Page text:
Harris VK, Vyshkina T, and Sadiq SA.
Cytotherapy. 2016;18(12): 1476-1482.
Background aims. There is a critical unmet need to develop regenerative therapies for the demyelinating disease multiple
sclerosis (MS).We previously characterized the immunoregulatory and trophic properties of neural progenitors derived from
bone marrow mesenchymal stromal cells (MSC-NPs) and established that cells derived from MS and non-MS patients
alike were therapeutically viable. In an experimental model of MS, intrathecal MSC-NP injection resulted in disease amelioration
with decreasedT-cell infiltration, and less severe lesion pathology associated with recruitment of resident progenitors
to inflammatory sites. In this pilot feasibility study, we investigated safety and dosing of intrathecal MSC-NP therapy in six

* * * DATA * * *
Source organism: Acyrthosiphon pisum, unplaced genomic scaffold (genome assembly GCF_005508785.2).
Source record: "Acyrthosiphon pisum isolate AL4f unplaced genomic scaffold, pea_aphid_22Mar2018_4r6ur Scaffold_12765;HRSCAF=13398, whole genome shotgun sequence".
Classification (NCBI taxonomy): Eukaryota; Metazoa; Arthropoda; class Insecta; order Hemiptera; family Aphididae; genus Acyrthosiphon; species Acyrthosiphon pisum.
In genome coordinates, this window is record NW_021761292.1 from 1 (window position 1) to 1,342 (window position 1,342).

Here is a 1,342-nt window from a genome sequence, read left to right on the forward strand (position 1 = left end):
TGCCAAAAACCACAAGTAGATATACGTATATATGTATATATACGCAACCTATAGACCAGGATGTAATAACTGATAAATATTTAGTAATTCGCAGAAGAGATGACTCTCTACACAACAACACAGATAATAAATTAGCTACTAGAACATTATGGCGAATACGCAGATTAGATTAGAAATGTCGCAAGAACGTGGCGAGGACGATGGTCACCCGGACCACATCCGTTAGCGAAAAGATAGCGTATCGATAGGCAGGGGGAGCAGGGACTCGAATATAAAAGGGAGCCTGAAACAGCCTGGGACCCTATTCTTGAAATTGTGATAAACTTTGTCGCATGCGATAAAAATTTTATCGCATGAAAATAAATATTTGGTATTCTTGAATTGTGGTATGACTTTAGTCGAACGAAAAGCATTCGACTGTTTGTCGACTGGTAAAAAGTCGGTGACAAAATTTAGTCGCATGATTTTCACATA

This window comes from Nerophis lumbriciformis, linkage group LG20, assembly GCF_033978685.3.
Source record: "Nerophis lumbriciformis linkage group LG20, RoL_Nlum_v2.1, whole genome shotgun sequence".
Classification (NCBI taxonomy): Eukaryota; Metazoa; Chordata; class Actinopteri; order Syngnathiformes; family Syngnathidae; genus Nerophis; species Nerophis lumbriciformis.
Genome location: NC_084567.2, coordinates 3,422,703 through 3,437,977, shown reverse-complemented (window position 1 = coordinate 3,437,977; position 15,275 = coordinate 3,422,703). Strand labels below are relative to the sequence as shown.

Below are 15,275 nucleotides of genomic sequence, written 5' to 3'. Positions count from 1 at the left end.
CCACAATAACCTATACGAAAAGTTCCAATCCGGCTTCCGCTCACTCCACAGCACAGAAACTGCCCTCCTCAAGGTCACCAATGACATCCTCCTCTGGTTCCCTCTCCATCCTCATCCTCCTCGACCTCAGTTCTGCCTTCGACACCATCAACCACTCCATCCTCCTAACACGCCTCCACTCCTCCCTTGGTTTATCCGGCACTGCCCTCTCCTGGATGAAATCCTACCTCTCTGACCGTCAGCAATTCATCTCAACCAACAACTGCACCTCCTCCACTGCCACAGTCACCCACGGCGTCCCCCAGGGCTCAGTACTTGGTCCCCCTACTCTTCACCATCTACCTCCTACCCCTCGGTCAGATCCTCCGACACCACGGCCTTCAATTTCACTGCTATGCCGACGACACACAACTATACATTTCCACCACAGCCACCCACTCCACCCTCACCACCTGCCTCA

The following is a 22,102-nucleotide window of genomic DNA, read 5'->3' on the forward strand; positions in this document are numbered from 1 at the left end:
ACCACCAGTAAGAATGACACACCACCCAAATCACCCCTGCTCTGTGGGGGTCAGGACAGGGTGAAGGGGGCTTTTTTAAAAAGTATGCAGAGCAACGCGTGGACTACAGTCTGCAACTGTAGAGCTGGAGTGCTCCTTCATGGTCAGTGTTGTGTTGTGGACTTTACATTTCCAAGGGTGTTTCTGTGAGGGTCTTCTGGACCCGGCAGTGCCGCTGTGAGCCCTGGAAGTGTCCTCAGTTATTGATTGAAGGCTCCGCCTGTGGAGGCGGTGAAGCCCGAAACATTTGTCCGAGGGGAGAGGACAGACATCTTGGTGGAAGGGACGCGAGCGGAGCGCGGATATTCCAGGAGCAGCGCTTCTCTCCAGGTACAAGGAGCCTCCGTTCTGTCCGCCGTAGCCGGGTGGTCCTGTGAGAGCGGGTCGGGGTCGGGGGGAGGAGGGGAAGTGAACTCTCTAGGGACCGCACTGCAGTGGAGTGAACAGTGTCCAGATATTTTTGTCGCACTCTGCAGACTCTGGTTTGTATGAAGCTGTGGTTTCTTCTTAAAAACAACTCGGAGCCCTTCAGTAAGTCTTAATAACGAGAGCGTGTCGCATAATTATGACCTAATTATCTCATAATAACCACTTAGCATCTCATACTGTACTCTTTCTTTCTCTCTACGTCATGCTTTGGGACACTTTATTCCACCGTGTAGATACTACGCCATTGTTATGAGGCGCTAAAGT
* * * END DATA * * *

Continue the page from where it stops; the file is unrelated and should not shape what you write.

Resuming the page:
patients with MS. Methods. Patients with progressive MS and advanced disability who were refractory to all other conventional
MS treatments were enrolled in the study. For each dose, MSC-NP cells were cultured from autologous MSCs and
tested for quality control before intrathecal administration. Patients were evaluated for adverse events and neurological status
to assess safety of the treatment. Results. Six patients with progressive MS were treated with between 2 and 5 intrathecal
injections of escalating doses of autologous MSC-NPs and were followed an average of 7.4 years after initial injection.There
were no safety concerns noted, no serious adverse events, and the multiple dosing regimen was well tolerated. Four of the
six patients showed a measurable clinical improvement following MSC-NP treatment. Discussion. This pilot study supports
preliminary first-in-human safety and tolerability of autologous MSC-NP treatment for MS.